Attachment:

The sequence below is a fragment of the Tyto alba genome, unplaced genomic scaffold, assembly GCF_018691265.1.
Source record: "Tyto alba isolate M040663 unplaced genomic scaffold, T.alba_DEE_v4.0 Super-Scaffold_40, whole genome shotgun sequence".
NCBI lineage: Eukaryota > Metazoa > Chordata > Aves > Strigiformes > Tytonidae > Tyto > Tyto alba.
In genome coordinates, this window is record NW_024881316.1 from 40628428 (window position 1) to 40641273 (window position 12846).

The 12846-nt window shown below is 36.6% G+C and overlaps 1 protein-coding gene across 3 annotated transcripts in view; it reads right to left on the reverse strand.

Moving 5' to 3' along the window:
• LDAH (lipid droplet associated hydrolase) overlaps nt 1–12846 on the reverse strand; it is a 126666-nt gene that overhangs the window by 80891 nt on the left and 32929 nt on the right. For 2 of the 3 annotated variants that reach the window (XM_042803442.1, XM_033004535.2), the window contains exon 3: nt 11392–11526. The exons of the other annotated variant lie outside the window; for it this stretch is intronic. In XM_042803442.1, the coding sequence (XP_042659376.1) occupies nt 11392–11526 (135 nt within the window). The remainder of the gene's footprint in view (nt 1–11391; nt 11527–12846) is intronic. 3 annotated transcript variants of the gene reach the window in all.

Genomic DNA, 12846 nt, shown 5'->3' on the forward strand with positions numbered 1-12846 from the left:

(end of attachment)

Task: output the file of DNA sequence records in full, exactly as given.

The sequence below is a fragment of the Tyto alba genome, unplaced genomic scaffold, assembly GCF_018691265.1.
Source record: "Tyto alba isolate M040663 unplaced genomic scaffold, T.alba_DEE_v4.0 Super-Scaffold_40, whole genome shotgun sequence".
NCBI lineage: Eukaryota > Metazoa > Chordata > Aves > Strigiformes > Tytonidae > Tyto > Tyto alba.
In genome coordinates, this window is record NW_024881316.1 from 40628428 (window position 1) to 40641273 (window position 12846).

The 12846-nt window shown below is 36.6% G+C and overlaps 1 protein-coding gene across 3 annotated transcripts in view; it reads right to left on the reverse strand.

Moving 5' to 3' along the window:
• LDAH (lipid droplet associated hydrolase) overlaps nt 1–12846 on the reverse strand; it is a 126666-nt gene that overhangs the window by 80891 nt on the left and 32929 nt on the right. For 2 of the 3 annotated variants that reach the window (XM_042803442.1, XM_033004535.2), the window contains exon 3: nt 11392–11526. The exons of the other annotated variant lie outside the window; for it this stretch is intronic. In XM_042803442.1, the coding sequence (XP_042659376.1) occupies nt 11392–11526 (135 nt within the window). The remainder of the gene's footprint in view (nt 1–11391; nt 11527–12846) is intronic. 3 annotated transcript variants of the gene reach the window in all.

Genomic DNA, 12846 nt, shown 5'->3' on the forward strand with positions numbered 1-12846 from the left: